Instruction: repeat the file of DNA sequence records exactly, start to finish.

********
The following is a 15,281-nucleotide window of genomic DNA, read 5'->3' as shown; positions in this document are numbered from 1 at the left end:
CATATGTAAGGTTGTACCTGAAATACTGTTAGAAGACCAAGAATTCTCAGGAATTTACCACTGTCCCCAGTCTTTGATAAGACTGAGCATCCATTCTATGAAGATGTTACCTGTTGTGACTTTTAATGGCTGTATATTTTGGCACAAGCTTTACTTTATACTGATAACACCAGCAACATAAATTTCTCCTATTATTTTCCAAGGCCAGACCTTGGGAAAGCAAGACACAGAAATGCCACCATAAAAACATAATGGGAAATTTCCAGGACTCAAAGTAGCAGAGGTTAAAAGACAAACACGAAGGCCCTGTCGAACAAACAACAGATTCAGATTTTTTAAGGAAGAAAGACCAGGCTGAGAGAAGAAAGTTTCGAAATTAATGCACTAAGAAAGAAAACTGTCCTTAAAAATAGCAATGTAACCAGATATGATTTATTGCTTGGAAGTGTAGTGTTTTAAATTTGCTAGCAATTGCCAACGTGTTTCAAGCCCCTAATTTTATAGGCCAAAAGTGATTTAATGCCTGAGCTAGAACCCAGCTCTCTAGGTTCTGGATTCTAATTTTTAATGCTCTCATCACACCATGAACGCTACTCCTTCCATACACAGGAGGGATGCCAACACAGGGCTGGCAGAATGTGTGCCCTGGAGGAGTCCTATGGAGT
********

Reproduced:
The following is a 15,281-nucleotide window of genomic DNA, read 5'->3' as shown; positions in this document are numbered from 1 at the left end:
CATATGTAAGGTTGTACCTGAAATACTGTTAGAAGACCAAGAATTCTCAGGAATTTACCACTGTCCCCAGTCTTTGATAAGACTGAGCATCCATTCTATGAAGATGTTACCTGTTGTGACTTTTAATGGCTGTATATTTTGGCACAAGCTTTACTTTATACTGATAACACCAGCAACATAAATTTCTCCTATTATTTTCCAAGGCCAGACCTTGGGAAAGCAAGACACAGAAATGCCACCATAAAAACATAATGGGAAATTTCCAGGACTCAAAGTAGCAGAGGTTAAAAGACAAACACGAAGGCCCTGTCGAACAAACAACAGATTCAGATTTTTTAAGGAAGAAAGACCAGGCTGAGAGAAGAAAGTTTCGAAATTAATGCACTAAGAAAGAAAACTGTCCTTAAAAATAGCAATGTAACCAGATATGATTTATTGCTTGGAAGTGTAGTGTTTTAAATTTGCTAGCAATTGCCAACGTGTTTCAAGCCCCTAATTTTATAGGCCAAAAGTGATTTAATGCCTGAGCTAGAACCCAGCTCTCTAGGTTCTGGATTCTAATTTTTAATGCTCTCATCACACCATGAACGCTACTCCTTCCATACACAGGAGGGATGCCAACACAGGGCTGGCAGAATGTGTGCCCTGGAGGAGTCCTATGGAGT